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Tax Accountants advise how to avoid cyber scams during tax season

Tax Accountants advise how to avoid cyber scams during tax season

Tax Accountants advise how to avoid cyber scams during tax season

Tax Accountants look forward to tax season. Now, however, cybersecurity specialists have seen a surge in the number of impersonation attacks focused on stealing personal information through email, texts, phishing, vishing (voice phishing), and even text.

These attackers in the US tend to exploit tax season and Tax Accountants, in particular, to send out ransomware and other malware.

To be more specific the phishing attacks impersonate Tax Accountants or the IRS to steal personal information.

As a matter of fact, more than 60,000 phishing websites were reported in March.

Unfortunately, now that filing for taxes has become an online process, taxpayers have grown accustomed to sending sensitive financial information through email or on IRS web pages.

Cyberattackers use this to their advantage by making fake IRS pages so the victim is tricked into filling out personal information.

Proofpoint, a cyber-security company, discovered a phishing scam that took users to a fake IRS website. The website asked for login information and hackers would steal user credentials once a form was out.

Why is this information valuable?

Hackers can use tax data for any number of things.  Consider all the information available on a tax sheet. Tax data contains Tax ID numbers, employee records, bank information, and gross earnings.

This type of personal information can be used to get access to business accounts, banking information and steal someone’s identity.

Remote Access Makes Users more Vulnerable

Along with phishing scams, like the ones discussed above, hackers can use man-in-the-middle attacks to intercept data or latch on to your network while you’re filling out information.

The IRS warns Tax Accountants to be on alert for suspicious activity. It’s important to keep in mind that the IRS does not contact taxpayers through email, social media, or text messaging to request or discuss any financial information.

If you receive an email claiming to come from the IRS and asking for the personal information you should not reply. The IRS website itself advises to not open any attachments or click on any links. They also recommend you send the email as-is to phishing@irs.gov.

Cybercriminals are targeting Tax Accountants as well. Hackers deploy phishing emails claiming to come from clients. Some of these attackers might use stolen taxpayer information to file fake tax returns or infect the computer of the Tax Accountants.

How can you avoid these scams?

The easiest way to avoid tax scams is to know about them. Thieves and cybercriminals are constantly creating new phishing scams to fool people. It’s a game of cat and mouse essentially. Keep up with the latest scams and how they’re being used.

Often, scammers will take advantage of current events to manipulate victims into clicking on a malicious link.  A recent example of this was in early 2020 when victims received emails regarding the coronavirus vaccine or the various stimulus checks sent out by the government. Scammers sent out emails with links that supposedly led to official government sites.

Make sure you hover over the link of a website before you click on it. Sometimes you catch a malicious link just by seeing where it leads. Does it take you to the address in the URL or does it direct you to a different website?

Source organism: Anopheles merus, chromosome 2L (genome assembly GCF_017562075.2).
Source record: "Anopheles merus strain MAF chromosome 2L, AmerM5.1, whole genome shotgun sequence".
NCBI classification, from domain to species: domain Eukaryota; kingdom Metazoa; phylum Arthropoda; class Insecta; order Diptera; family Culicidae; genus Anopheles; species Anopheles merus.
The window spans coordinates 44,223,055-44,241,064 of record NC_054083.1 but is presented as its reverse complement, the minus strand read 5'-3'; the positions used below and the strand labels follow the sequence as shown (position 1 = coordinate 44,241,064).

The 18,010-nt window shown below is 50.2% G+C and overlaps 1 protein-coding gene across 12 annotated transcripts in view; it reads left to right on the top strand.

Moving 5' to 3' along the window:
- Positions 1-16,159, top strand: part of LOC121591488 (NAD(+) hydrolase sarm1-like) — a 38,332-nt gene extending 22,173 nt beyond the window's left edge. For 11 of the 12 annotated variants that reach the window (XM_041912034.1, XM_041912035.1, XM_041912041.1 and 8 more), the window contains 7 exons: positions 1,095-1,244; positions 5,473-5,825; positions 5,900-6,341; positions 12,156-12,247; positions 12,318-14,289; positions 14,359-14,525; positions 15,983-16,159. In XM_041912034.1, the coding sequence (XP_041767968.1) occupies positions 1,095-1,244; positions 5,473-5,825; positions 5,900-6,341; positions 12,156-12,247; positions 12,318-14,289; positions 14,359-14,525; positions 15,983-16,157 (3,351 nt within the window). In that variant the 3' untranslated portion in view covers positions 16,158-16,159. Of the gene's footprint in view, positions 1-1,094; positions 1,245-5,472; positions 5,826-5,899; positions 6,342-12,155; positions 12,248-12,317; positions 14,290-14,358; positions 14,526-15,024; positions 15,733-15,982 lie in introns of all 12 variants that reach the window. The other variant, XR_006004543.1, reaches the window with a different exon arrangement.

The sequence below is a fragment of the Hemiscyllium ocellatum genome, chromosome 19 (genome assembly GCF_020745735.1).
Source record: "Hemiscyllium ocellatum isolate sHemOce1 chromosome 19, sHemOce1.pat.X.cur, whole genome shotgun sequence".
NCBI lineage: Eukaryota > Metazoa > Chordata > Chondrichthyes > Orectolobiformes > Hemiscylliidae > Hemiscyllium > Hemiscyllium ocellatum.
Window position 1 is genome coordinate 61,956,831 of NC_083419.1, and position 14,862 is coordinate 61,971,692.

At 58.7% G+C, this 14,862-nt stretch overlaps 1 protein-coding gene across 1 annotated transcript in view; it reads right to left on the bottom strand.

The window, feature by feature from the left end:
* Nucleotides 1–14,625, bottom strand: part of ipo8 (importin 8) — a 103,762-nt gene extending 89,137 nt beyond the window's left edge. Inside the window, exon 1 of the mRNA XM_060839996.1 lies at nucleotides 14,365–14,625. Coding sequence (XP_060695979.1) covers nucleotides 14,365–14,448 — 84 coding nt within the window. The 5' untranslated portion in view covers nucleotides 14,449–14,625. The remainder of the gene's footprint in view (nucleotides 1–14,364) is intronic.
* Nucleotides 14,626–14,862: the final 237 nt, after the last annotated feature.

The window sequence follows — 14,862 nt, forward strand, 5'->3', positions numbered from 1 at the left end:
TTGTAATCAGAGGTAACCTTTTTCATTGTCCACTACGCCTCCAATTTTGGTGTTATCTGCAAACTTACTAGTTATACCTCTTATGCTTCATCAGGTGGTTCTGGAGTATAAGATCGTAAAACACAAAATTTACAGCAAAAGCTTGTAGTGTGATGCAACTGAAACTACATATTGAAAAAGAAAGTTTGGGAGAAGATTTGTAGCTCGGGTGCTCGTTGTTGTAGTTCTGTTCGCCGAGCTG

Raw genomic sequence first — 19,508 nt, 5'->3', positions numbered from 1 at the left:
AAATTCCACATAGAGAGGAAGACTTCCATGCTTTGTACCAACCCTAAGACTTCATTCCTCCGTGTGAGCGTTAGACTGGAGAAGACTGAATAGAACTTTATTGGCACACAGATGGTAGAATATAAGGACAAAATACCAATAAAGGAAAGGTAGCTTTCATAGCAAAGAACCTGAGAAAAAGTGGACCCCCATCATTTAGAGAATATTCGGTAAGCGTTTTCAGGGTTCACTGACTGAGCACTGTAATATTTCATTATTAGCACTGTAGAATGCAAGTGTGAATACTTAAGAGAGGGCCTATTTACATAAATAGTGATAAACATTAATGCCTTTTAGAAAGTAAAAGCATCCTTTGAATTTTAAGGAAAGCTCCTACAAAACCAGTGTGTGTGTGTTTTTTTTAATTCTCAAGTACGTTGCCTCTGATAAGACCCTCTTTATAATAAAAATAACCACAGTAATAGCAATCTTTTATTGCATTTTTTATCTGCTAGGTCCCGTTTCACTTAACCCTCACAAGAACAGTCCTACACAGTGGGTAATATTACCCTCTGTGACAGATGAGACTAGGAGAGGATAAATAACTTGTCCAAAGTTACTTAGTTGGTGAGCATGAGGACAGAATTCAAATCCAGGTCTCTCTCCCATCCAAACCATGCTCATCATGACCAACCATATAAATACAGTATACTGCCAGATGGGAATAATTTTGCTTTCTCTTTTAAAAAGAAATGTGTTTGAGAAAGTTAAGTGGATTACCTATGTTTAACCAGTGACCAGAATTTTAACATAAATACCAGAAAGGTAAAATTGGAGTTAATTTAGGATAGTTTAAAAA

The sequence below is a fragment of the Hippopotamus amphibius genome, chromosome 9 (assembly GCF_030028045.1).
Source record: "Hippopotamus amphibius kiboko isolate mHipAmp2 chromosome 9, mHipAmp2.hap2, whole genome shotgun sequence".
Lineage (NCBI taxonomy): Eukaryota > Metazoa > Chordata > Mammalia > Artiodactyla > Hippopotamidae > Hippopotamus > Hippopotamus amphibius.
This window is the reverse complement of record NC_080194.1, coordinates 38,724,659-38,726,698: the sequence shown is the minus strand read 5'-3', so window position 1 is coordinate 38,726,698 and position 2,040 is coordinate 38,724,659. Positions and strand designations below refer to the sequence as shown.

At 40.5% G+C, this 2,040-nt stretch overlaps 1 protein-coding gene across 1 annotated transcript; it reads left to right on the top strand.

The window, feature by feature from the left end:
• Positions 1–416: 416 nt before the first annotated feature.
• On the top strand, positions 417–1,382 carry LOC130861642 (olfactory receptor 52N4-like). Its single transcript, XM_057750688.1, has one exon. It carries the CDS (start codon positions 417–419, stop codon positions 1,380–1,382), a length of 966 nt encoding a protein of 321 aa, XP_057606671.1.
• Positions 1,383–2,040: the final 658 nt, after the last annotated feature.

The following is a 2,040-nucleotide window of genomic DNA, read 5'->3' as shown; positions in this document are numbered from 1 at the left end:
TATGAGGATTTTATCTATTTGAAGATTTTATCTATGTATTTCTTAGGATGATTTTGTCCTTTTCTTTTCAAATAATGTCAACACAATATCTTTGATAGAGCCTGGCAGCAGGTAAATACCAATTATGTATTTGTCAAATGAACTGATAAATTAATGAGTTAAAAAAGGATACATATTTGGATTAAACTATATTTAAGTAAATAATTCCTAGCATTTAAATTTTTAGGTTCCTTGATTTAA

Always verify the security of the site requesting information
So long as you are on a secure website that has “https” at the beginning of the URL then the website is protected. Otherwise, even if the website is not controlled or designed by a hacker it can be accessed easily.

Update your browser regularly

Programmers release security patches for big or popular websites due to security loopholes phishers and hackers leverage and exploit. Don’t ignore updating your browser. These strengthen the website and programs you use. 

As you can see these IT solutions are not difficult to execute but easy to neglect. Keep in mind that there is no definitive solution to preventing phishing attacks. It is an ongoing battle but if you stay vigilant and take precautions, you’ll avoid falling for these cyber traps.

Work With An MSP

Users and businesses are working remotely now. Although there are those out there with VPN’s or Managed IT services to protect themselves against certain threats, there are also those who have few or no security protocols on their home network.

There are cloud accounting services specifically tailored towards CPA firms. Although cloud accounting is just as vulnerable to cyberattacks as in-house IT, a service provider that follows regulatory compliance stands a better chance at protecting Accountants against attacks.

MSP’s also offer IT consulting services to ensure the digital tools and cybersecurity protocols are used effectively.

In Conclusion

Cyber-attacks grow more sophisticated every day. To combat cyber-attacks effectively, everyone has to do their part to ensure they have good digital hygiene. It’s better for a hacker to underestimate a target than for a target to underestimate a hacker. Using best practices when browsing the web, ensuring credentials are secure, and staying informed are key to fending off cyber threats during tax season.

Article by Felipe Castilla at nerdssupport.co

Avoid cyber scams during tax season

Tax Accountants look forward to tax season. However, cybersecurity specialists have seen a surge in the number of impersonation attacks focused on stealing
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